Each character had four possible states ("Alone", "Lost", and two others), and the mechanics of conflict would cause you to check these off or clear them.

    That means that when we "turn the camera" to your character, we have a number of constraints on how and where to frame a scene for them. I always thought that was an interesting idea!
  • Hey @Jeff_B_Slater, maybe it was this post of Vincent's from Google+?

  • edited June 2017
    Hey @WarriorMonk, as far as I know "scene framing" (as opposed to simply "framing") is not a concept that exists within any of the disciplines you listed.
    That's why I wrote that
    It can be used and understood in the context of photography, movies, comics, theatre, etc
    in italics. Because it's not official, and therefore can create confusion as it is a bit of a strech.

    For example, as a comic artist scene framing means something for me, similar to what it does in writing: the author is setting a mood and establishing other things, like where the action will happen, who's there and the initial premise for the action. Of course, we don't use the term "scene framing" officially in comics, we call it "establishing shot", but any artist will understand you if you use "scene framing" in this context anyway.

  • edited June 2017
    Hey @Jeff_B_Slater, maybe it was this post of Vincent's from Google+?

    It wasn't this post, but it referred to Vincent's G+ post in it, not joking. Hahaha, I'm beginning to think I dreamed it up and it doesn't exist :smiley:
  • @Jeff_B_Slater are you sure it's not this one?

    The first post links to Vincent's G+ post.

    @WarriorMonk interesting point. We've been re-watching Orphan Black to get set for Season 5, and this week I was noticing that the scene cutting techniques they use are a lot like the aggressive scene framing in Sorcerer.

  • Oh, I didn't look close enough, this is it… For some reason I remember it being much longer… Anyway it might be worth taking a look at @Dreamer if you haven't already done so. Thanks so much, Paganini; you solved the mystery! :smiley:
  • I tried to do a thumbsup emoji, but it doesn't seem to exist. Oh well! Anyway, glad to be of service. :)

  • Thank you again, everyone! These are some awesome links. :)
  • Scene framing absolutely exists in dramatic theory, especially in television where as the unit of the scene is a key considerations in putting together the budget so it's essential to get the maximum possible value from each location setup. I don't think the term 'framing' itself is often used, but the various component parts of what we mean by framing when talking about games are often discussed: how to select a who, where, when, what, and why which will make a good scene, and how to begin and end it in an effective manner.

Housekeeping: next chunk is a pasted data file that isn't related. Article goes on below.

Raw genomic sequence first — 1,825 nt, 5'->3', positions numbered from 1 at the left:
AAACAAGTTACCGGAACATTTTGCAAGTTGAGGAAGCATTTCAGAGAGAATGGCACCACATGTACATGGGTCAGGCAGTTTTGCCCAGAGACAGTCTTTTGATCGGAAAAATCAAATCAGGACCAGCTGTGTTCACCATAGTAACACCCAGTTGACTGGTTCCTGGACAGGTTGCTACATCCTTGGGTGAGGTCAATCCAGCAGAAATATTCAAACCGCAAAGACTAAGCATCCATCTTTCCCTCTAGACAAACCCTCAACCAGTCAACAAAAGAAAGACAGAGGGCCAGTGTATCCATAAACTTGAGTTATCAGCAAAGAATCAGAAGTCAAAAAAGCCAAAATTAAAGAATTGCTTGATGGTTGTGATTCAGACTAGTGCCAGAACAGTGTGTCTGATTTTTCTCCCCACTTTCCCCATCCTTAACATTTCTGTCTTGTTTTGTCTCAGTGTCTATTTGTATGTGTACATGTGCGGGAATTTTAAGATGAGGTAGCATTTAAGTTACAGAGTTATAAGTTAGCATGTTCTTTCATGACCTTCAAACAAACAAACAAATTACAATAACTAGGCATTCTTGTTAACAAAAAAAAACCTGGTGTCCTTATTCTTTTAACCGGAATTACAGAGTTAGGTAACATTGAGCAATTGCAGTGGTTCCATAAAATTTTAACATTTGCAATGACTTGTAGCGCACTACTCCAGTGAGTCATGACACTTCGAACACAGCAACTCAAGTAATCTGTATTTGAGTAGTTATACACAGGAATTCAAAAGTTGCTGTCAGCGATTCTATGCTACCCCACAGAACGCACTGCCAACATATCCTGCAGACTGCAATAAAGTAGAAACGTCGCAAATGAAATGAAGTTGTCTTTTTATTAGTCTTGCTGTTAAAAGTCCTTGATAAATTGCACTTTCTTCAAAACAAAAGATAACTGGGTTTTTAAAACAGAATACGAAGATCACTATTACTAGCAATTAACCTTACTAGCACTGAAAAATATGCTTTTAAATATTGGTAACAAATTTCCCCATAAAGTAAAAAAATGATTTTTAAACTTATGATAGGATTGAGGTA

Resource-wise, Story by Robert McKee has some good stuff about scene framing. I particularly recommend Into the Woods by John Yorke which talks very clearly about how scene structure imitates a truncated form of an overall story structure.

    The most intresting scene framing advice I've seen for games specifically is in Microscope. You're meant to ask a question of the scene and play out the scene merely to answer it, e.g. Why does the captain decide to crash the ship on purpose? I think this is brilliant because it accepts that the plot conclusion (as it were) of a given scene/story is often foregone and encourages you to think about what actually makes the scene interesting.

    At the table, the questions I ask myself when framing a scene are:-
    - Which story thread has been neglected recently?
    - What basics are needed to move that story forward?
    - How might the scene challenge and surprise the focus character?

    I often find (especially with Fiasco) that players in general have more difficulty knowing when to *end* scenes than they do with establishing them. That's another reason why Microscope's scene questions are interesting, because they define the edges of a scene mostly in terms of how it will end. In a sense, that's closer to screenwriting where the importance of a scene is heavy end-weighted towards its climax; in another, it's further away from screenwriting because the scene is freed from a need to contribute to an ongoing story.
  • I agree.

    "Framing" a scene requires situating the scene in time and space, and starting it in the appropriate manner/way. Then it also requires knowing when to end, cut, or close the scene - equally important.

    (Although I find that in RPG dialogue, "framing" generally refers to the opening of the scene.)